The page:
Friday, June 9, 2006

The Science of Global Warming: Evolutionary Response to Rapid Climate Change is Occurring Too Slowly

Link: Evolutionary Response to Rapid Climate Change

Bradshaw and Holzapel have reviewed the literature on evolutionary responses to seasonal and thermal changes associated with global warming.  They indicate that animals are responding to seasonal changes with both adaptive behavior and genetic changes:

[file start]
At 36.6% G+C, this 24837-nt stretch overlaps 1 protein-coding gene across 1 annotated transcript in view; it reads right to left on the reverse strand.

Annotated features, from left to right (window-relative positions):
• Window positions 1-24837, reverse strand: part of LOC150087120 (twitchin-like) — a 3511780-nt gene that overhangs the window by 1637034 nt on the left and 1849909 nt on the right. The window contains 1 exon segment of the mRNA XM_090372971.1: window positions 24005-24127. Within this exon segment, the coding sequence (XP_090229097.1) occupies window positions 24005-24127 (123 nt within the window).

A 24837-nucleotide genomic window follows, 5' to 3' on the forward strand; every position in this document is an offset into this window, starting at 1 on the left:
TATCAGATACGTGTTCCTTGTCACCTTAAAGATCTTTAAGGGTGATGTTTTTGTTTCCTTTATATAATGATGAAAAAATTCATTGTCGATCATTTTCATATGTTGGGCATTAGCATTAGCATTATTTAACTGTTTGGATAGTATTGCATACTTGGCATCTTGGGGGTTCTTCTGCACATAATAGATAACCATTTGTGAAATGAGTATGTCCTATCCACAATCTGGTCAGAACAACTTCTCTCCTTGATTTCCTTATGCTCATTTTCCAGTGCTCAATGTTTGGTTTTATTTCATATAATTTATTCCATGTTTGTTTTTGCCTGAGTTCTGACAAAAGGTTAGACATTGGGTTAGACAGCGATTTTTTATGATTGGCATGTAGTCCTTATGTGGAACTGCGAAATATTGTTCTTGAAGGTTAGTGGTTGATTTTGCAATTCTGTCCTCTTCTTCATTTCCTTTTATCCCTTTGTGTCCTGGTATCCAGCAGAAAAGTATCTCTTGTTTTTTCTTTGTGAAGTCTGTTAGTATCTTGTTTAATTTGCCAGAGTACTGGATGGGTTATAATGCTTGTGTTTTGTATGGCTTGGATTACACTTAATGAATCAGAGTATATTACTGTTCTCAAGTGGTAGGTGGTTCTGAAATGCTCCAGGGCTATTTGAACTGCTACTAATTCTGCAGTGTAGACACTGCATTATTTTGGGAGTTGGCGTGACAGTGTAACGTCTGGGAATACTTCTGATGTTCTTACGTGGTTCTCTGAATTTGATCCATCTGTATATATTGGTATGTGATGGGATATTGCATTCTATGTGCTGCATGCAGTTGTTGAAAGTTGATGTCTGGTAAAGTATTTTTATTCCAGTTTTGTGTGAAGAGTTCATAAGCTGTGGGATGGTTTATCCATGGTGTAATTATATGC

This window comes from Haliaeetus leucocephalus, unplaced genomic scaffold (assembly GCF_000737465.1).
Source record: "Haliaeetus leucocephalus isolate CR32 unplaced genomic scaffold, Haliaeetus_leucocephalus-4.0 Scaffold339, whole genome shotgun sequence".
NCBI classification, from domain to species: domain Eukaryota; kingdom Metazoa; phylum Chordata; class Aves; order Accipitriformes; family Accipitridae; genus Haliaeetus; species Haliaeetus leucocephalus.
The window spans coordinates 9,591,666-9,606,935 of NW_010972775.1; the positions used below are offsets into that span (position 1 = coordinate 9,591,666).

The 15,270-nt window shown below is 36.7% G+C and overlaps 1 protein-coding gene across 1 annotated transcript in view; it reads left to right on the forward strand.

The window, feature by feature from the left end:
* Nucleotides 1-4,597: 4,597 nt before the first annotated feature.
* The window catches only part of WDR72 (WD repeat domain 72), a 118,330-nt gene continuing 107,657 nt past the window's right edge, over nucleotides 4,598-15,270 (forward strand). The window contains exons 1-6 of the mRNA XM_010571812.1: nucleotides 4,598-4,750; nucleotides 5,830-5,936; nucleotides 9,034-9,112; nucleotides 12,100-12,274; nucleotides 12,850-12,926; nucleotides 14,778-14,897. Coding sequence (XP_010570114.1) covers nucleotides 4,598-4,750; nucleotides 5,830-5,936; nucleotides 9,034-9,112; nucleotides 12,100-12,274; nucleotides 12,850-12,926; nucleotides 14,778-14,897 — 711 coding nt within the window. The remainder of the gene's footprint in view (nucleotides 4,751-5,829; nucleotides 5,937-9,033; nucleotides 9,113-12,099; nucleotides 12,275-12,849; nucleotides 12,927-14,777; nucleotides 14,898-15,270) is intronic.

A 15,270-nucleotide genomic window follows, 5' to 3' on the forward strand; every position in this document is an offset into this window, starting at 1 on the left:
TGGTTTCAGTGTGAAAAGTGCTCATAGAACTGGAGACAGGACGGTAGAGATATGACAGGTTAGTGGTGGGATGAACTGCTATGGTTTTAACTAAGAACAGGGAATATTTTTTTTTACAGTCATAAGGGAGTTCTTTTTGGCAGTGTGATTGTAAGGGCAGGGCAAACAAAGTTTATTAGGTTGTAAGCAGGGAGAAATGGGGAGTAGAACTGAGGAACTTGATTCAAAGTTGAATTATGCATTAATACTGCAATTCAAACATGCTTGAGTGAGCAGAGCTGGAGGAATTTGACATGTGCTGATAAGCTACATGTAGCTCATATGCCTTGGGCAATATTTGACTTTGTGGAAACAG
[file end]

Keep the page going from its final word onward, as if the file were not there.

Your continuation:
The effects of rapid climate warming have penetrated to the level of the gene in a diverse group of organisms. These genetic changes in populations affect the timing of major life history events: when to develop, when to reproduce, when to enter dormancy, and when to migrate. Small animals with short life cycles and large population sizes will probably adapt to longer growing seasons and be able to persist; however, populations of many large animals with longer life cycles and smaller population sizes will experience a decline in population size or be replaced by more southern species. Questions remain about the relative rates of environmental and evolutionary change.  But it is clear that unless the long-term magnitude of rapid climate change is widely acknowledged and effective steps are taken to mitigate its effects, natural communities with which we are familiar will cease to exist

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